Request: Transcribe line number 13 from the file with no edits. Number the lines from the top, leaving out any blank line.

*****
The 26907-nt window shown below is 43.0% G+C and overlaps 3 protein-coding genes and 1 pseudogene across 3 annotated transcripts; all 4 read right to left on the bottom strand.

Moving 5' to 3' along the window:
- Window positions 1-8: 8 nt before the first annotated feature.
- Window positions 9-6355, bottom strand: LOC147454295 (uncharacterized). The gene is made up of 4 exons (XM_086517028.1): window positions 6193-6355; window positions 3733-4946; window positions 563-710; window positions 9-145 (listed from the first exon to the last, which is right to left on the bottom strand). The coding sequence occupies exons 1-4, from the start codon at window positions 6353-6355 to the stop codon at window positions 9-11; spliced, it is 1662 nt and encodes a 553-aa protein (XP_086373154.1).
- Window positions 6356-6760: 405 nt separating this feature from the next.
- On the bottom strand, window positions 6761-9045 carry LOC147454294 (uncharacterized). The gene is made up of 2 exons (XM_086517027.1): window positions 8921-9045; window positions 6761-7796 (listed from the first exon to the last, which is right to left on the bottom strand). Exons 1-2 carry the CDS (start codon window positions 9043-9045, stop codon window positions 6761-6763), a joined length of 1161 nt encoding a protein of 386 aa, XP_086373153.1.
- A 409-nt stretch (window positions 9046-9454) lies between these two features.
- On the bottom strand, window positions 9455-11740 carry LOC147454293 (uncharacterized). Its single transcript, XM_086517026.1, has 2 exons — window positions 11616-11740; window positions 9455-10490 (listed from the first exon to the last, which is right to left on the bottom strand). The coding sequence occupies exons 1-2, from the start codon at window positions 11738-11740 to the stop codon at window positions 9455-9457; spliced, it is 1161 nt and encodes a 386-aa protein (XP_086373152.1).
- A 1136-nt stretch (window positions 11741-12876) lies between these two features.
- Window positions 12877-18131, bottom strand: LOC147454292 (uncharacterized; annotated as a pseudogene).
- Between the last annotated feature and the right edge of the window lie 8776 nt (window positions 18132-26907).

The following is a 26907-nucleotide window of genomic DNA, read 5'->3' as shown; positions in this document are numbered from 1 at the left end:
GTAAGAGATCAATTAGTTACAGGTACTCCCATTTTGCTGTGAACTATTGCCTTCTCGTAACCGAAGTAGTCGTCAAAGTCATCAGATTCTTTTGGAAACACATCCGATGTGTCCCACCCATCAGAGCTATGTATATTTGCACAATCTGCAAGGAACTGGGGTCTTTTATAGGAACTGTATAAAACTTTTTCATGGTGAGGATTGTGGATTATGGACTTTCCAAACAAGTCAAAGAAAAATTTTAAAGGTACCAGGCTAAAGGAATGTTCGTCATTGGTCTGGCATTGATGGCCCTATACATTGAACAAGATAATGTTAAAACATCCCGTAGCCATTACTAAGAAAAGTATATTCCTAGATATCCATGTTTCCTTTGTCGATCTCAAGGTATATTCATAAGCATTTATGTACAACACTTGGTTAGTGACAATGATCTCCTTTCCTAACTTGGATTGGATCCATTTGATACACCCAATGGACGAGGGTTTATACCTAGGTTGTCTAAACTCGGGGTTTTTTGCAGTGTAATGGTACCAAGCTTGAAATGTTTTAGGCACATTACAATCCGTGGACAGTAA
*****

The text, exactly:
GTAAGAGATCAATTAGTTACAGGTACTCCCATTTTGCTGTGAACTATTGCCTTCTCGTAACCGAAGTAGTCGTCAAAGTCATCAGATTCTTTTGGAAACACATCCGATGTGTCCCACCCATCAGAGCTATGTATATTTGCACAATCTGCAAGGAACTGGGGTCTTTTATAGGAACTGTATAAAACTTTTTCATGGTGAGGATTGTGGATTATGGACTTTCCAAACAAGTCAAAGAAAAATTTTAAAGGTACCAGGCTAAAGGAATGTTCGTCATTGGTCTGGCATTGATGGCCCTATACATTGAACAAGATAATGTTAAAACATCCCGTAGCCATTACTAAGAAAAGTATATTCCTAGATATCCATGTTTCCTTTGTCGATCTCAAGGTATATTCATAAGCATTTATGTACAACACTTGGTTAGTGACAATGATCTCCTTTCCTAACTTGGATTGGATCCATTTGATACACCCAATGGACGAGGGTTTATACCTAGGTTGTCTAAACTCGGGGTTTTTTGCAGTGTAATGGTACCAAGCTTGAAATGTTTTAGGCACATTACAATCCGTGGACAGTAA